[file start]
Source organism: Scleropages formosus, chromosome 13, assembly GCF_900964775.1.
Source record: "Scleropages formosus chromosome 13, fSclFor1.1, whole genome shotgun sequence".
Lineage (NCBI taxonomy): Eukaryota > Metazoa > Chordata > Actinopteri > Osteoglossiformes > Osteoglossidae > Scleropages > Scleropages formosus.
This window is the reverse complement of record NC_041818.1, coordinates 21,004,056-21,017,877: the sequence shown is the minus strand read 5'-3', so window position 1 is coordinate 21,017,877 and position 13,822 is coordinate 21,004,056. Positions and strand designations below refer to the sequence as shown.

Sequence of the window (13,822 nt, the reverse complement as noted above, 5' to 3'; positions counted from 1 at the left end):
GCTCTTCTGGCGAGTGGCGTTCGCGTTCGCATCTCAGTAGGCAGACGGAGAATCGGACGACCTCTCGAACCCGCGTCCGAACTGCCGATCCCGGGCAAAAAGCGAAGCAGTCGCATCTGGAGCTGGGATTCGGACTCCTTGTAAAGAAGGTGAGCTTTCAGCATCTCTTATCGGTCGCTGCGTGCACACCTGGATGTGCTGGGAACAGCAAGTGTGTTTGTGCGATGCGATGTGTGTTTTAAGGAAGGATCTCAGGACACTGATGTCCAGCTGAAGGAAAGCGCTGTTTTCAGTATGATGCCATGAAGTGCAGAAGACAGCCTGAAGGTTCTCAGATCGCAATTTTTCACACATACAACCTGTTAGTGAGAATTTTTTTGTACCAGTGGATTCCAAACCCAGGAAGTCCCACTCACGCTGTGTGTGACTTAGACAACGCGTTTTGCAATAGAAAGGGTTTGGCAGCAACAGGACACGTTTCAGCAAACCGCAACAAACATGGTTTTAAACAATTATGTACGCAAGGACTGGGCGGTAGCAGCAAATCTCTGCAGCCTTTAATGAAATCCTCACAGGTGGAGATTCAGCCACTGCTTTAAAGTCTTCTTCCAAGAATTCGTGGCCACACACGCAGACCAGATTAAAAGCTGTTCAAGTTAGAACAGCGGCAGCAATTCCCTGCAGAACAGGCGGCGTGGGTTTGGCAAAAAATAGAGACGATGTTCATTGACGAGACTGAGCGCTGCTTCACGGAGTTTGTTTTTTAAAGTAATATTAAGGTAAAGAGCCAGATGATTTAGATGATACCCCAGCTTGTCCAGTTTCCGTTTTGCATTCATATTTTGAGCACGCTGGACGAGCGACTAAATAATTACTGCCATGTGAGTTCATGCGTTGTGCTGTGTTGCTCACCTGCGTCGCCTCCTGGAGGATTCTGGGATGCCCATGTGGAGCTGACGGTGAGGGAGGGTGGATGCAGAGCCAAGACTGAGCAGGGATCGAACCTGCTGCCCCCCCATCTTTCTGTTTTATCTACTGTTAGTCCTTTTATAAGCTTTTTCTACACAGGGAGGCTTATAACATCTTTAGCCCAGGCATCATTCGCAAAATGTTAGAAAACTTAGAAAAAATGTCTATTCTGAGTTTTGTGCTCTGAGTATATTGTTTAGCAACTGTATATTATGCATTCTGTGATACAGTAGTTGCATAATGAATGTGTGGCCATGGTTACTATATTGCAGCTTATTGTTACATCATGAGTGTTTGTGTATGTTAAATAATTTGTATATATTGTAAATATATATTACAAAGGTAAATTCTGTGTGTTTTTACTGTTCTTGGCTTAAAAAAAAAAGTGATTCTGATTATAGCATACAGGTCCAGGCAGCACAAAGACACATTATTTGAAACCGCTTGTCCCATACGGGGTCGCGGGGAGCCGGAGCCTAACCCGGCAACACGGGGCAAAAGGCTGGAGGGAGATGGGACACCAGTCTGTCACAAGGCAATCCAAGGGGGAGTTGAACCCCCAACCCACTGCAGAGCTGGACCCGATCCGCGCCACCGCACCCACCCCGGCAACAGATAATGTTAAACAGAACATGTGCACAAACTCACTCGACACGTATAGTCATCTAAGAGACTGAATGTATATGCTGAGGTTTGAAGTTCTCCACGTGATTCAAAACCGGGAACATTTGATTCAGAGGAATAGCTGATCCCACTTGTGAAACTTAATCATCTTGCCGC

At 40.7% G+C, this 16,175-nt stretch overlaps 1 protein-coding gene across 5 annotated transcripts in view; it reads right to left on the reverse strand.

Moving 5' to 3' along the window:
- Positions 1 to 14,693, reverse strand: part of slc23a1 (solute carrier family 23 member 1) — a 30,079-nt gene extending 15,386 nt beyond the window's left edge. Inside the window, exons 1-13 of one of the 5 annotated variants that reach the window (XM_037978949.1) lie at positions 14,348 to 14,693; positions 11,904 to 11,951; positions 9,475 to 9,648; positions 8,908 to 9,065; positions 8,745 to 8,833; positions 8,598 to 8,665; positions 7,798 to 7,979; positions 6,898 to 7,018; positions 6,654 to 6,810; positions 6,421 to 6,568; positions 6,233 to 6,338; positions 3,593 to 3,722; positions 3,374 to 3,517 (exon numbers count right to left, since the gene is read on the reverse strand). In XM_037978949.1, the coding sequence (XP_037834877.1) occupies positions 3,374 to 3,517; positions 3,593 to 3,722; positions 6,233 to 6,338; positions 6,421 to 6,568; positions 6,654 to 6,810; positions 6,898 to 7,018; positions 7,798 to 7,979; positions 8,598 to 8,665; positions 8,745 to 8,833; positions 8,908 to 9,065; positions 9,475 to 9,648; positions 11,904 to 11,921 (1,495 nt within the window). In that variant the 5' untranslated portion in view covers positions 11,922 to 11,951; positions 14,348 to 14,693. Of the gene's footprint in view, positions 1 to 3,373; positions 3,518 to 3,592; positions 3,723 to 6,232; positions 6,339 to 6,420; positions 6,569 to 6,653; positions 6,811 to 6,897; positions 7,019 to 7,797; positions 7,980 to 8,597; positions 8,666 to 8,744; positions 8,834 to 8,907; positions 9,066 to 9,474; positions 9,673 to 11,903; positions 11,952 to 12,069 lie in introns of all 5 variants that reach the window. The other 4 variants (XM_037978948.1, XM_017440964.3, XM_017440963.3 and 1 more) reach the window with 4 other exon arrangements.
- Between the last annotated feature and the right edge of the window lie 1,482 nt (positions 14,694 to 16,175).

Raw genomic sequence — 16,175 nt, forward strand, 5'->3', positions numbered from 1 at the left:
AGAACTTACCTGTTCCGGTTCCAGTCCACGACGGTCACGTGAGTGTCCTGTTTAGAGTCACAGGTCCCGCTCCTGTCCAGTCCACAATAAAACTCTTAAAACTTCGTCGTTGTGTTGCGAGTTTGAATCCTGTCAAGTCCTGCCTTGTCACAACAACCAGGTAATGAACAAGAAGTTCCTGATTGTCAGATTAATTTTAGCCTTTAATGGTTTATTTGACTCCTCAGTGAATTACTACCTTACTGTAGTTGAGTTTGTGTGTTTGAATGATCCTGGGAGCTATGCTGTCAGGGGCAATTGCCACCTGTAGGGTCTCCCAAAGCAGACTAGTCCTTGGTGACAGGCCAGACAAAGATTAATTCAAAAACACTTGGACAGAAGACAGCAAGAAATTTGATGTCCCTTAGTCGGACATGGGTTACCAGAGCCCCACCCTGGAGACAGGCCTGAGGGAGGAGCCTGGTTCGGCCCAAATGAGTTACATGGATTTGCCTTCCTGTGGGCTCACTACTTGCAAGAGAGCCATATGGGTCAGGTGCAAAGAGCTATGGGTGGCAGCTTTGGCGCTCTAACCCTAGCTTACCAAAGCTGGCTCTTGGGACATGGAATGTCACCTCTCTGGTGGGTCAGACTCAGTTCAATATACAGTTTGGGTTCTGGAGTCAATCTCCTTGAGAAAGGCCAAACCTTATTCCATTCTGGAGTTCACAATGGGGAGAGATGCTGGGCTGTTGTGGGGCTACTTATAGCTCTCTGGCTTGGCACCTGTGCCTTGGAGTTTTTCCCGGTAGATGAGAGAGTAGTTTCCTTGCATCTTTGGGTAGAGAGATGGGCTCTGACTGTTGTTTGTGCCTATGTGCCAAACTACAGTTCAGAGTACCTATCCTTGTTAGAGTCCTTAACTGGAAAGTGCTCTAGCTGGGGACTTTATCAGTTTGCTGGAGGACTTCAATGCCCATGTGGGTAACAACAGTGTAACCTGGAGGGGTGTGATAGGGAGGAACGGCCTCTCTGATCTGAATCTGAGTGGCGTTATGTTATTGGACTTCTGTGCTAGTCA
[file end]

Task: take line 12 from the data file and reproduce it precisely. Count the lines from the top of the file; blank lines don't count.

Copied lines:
AGAACTTACCTGTTCCGGTTCCAGTCCACGACGGTCACGTGAGTGTCCTGTTTAGAGTCACAGGTCCCGCTCCTGTCCAGTCCACAATAAAACTCTTAAAACTTCGTCGTTGTGTTGCGAGTTTGAATCCTGTCAAGTCCTGCCTTGTCACAACAACCAGGTAATGAACAAGAAGTTCCTGATTGTCAGATTAATTTTAGCCTTTAATGGTTTATTTGACTCCTCAGTGAATTACTACCTTACTGTAGTTGAGTTTGTGTGTTTGAATGATCCTGGGAGCTATGCTGTCAGGGGCAATTGCCACCTGTAGGGTCTCCCAAAGCAGACTAGTCCTTGGTGACAGGCCAGACAAAGATTAATTCAAAAACACTTGGACAGAAGACAGCAAGAAATTTGATGTCCCTTAGTCGGACATGGGTTACCAGAGCCCCACCCTGGAGACAGGCCTGAGGGAGGAGCCTGGTTCGGCCCAAATGAGTTACATGGATTTGCCTTCCTGTGGGCTCACTACTTGCAAGAGAGCCATATGGGTCAGGTGCAAAGAGCTATGGGTGGCAGCTTTGGCGCTCTAACCCTAGCTTACCAAAGCTGGCTCTTGGGACATGGAATGTCACCTCTCTGGTGGGTCAGACTCAGTTCAATATACAGTTTGGGTTCTGGAGTCAATCTCCTTGAGAAAGGCCAAACCTTATTCCATTCTGGAGTTCACAATGGGGAGAGATGCTGGGCTGTTGTGGGGCTACTTATAGCTCTCTGGCTTGGCACCTGTGCCTTGGAGTTTTTCCCGGTAGATGAGAGAGTAGTTTCCTTGCATCTTTGGGTAGAGAGATGGGCTCTGACTGTTGTTTGTGCCTATGTGCCAAACTACAGTTCAGAGTACCTATCCTTGTTAGAGTCCTTAACTGGAAAGTGCTCTAGCTGGGGACTTTATCAGTTTGCTGGAGGACTTCAATGCCCATGTGGGTAACAACAGTGTAACCTGGAGGGGTGTGATAGGGAGGAACGGCCTCTCTGATCTGAATCTGAGTGGCGTTATGTTATTGGACTTCTGTGCTAGTCA